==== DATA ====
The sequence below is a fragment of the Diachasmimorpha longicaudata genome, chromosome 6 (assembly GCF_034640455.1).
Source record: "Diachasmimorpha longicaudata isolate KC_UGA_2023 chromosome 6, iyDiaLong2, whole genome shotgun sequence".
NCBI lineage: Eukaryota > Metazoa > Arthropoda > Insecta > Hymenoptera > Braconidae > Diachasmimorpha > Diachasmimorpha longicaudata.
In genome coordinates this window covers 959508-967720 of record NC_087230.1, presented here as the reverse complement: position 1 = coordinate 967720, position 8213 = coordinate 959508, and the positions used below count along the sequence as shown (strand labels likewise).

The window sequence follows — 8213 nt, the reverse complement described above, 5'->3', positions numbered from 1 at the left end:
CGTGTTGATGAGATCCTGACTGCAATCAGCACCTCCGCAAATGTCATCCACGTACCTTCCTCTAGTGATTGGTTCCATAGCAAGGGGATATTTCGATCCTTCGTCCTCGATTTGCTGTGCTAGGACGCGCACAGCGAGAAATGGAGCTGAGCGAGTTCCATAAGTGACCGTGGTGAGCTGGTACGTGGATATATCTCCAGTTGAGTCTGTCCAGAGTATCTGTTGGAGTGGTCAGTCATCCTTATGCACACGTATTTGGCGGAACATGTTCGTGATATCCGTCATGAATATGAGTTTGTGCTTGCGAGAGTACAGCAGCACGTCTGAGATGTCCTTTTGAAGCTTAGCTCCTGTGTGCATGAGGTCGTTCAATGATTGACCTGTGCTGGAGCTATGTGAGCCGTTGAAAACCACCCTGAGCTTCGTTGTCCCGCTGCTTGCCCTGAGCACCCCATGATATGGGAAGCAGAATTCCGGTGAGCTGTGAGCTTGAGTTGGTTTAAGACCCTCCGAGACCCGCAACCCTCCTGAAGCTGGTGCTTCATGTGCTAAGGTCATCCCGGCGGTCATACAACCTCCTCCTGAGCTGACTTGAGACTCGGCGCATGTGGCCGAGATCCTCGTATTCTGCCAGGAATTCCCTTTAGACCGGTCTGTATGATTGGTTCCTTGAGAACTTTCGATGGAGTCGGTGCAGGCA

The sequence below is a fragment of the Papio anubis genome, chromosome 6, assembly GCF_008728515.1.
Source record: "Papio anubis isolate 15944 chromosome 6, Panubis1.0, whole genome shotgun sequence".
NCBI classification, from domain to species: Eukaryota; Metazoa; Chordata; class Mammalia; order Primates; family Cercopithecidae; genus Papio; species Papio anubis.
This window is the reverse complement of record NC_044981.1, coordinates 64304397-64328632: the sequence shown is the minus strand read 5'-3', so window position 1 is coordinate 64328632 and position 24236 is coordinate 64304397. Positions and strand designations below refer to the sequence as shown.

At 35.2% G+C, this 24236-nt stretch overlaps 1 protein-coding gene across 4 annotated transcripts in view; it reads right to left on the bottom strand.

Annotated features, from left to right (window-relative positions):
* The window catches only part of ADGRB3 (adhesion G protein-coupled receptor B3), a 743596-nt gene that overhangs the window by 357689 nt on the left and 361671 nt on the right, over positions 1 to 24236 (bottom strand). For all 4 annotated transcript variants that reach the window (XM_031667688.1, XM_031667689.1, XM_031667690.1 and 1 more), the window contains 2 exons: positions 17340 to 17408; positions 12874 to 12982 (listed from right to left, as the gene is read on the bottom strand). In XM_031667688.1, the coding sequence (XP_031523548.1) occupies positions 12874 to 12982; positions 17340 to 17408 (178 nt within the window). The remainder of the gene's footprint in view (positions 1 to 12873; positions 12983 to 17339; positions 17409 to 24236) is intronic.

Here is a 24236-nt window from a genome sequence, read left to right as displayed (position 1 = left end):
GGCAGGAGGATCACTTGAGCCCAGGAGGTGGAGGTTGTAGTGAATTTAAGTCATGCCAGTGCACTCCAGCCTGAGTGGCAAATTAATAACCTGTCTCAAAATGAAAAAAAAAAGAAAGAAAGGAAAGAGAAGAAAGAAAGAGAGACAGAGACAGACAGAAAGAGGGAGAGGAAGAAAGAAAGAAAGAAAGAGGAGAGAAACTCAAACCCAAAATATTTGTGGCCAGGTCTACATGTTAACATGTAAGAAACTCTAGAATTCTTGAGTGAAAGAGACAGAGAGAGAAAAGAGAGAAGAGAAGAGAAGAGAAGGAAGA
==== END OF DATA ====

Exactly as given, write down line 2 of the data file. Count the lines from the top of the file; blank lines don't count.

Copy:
Source record: "Diachasmimorpha longicaudata isolate KC_UGA_2023 chromosome 6, iyDiaLong2, whole genome shotgun sequence".